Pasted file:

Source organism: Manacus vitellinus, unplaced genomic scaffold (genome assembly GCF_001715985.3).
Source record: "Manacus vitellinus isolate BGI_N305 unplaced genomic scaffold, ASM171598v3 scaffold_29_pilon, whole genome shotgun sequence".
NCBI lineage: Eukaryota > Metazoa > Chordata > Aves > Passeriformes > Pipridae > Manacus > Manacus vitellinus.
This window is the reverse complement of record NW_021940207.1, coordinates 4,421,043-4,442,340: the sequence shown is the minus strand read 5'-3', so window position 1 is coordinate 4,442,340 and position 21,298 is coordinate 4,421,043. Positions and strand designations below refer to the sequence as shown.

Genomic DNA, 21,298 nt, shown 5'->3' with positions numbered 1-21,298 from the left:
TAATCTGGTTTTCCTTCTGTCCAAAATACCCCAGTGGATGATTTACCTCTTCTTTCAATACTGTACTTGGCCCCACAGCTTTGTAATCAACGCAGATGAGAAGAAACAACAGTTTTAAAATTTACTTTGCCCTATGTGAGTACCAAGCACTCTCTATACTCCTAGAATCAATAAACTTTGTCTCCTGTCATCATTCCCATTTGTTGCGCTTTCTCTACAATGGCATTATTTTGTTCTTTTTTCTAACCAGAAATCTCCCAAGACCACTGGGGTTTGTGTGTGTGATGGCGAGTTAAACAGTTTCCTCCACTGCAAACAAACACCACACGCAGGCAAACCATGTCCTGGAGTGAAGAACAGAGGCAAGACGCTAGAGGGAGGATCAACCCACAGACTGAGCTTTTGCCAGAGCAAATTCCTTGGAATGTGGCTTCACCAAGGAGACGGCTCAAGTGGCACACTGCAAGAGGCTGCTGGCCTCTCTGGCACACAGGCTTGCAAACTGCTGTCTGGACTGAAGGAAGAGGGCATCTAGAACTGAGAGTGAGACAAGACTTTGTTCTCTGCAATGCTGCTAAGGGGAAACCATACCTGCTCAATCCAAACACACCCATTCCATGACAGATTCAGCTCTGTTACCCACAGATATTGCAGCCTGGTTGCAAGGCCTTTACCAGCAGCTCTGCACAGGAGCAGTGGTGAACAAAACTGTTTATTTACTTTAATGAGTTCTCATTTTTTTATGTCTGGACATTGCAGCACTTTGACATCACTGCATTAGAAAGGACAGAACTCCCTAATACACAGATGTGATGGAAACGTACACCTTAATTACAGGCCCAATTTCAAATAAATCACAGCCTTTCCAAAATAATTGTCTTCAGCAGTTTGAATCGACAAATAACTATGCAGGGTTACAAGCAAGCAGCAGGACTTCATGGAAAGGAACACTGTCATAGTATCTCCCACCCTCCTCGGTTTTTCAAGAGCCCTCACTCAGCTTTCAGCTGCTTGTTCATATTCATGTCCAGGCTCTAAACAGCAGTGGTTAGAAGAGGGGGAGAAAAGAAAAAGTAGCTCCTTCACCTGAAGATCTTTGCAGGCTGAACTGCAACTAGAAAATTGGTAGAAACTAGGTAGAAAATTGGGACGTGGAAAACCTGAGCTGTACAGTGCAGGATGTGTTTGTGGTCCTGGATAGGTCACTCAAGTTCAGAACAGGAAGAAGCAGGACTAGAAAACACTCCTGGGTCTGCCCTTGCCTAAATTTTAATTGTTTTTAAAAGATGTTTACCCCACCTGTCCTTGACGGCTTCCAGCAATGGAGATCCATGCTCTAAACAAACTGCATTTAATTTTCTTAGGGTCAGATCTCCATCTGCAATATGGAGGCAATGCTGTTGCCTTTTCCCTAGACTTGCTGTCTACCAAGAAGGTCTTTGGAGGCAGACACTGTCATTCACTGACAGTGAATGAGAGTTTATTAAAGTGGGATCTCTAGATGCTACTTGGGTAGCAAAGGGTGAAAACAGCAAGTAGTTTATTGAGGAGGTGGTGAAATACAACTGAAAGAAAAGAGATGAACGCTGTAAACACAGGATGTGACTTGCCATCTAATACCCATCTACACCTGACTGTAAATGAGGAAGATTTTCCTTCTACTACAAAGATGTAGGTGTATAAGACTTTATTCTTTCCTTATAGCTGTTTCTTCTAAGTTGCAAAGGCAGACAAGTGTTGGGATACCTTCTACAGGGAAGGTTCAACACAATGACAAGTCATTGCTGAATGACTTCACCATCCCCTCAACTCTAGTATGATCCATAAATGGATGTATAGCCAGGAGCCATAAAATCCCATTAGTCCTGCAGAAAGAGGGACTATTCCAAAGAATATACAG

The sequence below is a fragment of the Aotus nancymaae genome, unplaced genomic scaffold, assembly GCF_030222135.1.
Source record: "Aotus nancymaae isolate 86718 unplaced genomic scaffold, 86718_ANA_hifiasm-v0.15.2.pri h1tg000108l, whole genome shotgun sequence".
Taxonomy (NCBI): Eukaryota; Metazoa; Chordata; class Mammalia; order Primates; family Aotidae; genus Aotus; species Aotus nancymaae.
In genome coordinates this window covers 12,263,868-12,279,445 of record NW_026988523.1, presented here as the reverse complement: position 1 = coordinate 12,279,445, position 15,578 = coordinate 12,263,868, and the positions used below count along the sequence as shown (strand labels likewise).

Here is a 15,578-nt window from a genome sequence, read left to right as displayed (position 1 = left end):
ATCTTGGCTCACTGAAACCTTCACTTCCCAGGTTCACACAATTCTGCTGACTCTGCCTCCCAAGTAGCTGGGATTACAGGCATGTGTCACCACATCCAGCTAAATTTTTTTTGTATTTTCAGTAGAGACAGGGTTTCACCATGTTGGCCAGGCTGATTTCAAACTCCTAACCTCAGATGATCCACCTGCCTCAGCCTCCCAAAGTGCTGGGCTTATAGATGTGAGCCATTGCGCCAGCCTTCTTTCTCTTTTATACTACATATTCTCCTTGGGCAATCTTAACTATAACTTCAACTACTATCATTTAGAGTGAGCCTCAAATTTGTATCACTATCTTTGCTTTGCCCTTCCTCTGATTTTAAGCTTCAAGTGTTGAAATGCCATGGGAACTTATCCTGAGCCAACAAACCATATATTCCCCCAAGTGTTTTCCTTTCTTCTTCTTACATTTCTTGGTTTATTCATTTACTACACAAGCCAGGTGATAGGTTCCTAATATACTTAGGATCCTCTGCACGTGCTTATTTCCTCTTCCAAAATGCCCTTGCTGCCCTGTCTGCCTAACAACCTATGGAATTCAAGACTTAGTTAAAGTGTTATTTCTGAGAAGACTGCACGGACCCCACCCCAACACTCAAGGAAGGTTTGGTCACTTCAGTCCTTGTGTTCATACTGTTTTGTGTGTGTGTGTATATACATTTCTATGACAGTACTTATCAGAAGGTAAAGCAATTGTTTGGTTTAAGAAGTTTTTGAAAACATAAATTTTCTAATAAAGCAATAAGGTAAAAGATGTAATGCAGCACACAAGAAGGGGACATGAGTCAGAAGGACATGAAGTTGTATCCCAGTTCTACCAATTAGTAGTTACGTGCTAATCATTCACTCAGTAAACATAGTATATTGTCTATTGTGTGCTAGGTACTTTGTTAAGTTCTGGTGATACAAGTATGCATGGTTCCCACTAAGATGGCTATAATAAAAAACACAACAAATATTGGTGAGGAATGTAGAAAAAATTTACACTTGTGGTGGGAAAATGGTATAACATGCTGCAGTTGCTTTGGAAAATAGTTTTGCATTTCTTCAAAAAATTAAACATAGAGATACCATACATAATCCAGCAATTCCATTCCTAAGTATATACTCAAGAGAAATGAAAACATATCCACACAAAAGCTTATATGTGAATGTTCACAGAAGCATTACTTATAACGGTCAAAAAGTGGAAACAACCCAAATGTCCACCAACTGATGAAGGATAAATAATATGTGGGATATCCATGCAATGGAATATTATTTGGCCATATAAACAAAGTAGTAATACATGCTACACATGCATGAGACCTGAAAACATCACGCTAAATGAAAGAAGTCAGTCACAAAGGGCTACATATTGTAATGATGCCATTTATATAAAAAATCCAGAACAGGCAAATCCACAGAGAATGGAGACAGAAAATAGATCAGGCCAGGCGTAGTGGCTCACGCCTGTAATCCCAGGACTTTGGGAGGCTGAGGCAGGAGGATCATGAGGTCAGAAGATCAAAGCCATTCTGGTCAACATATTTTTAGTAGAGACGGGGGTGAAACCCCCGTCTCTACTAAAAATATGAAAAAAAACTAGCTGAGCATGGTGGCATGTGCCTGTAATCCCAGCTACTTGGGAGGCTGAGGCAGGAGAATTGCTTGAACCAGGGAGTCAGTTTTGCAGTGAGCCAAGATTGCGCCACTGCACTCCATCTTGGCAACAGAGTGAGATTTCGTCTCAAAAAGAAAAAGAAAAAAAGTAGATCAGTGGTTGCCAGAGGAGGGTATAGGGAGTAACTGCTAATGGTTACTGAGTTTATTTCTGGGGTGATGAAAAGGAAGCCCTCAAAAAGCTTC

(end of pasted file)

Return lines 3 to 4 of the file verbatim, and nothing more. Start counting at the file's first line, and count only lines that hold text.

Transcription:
NCBI lineage: Eukaryota > Metazoa > Chordata > Aves > Passeriformes > Pipridae > Manacus > Manacus vitellinus.
This window is the reverse complement of record NW_021940207.1, coordinates 4,421,043-4,442,340: the sequence shown is the minus strand read 5'-3', so window position 1 is coordinate 4,442,340 and position 21,298 is coordinate 4,421,043. Positions and strand designations below refer to the sequence as shown.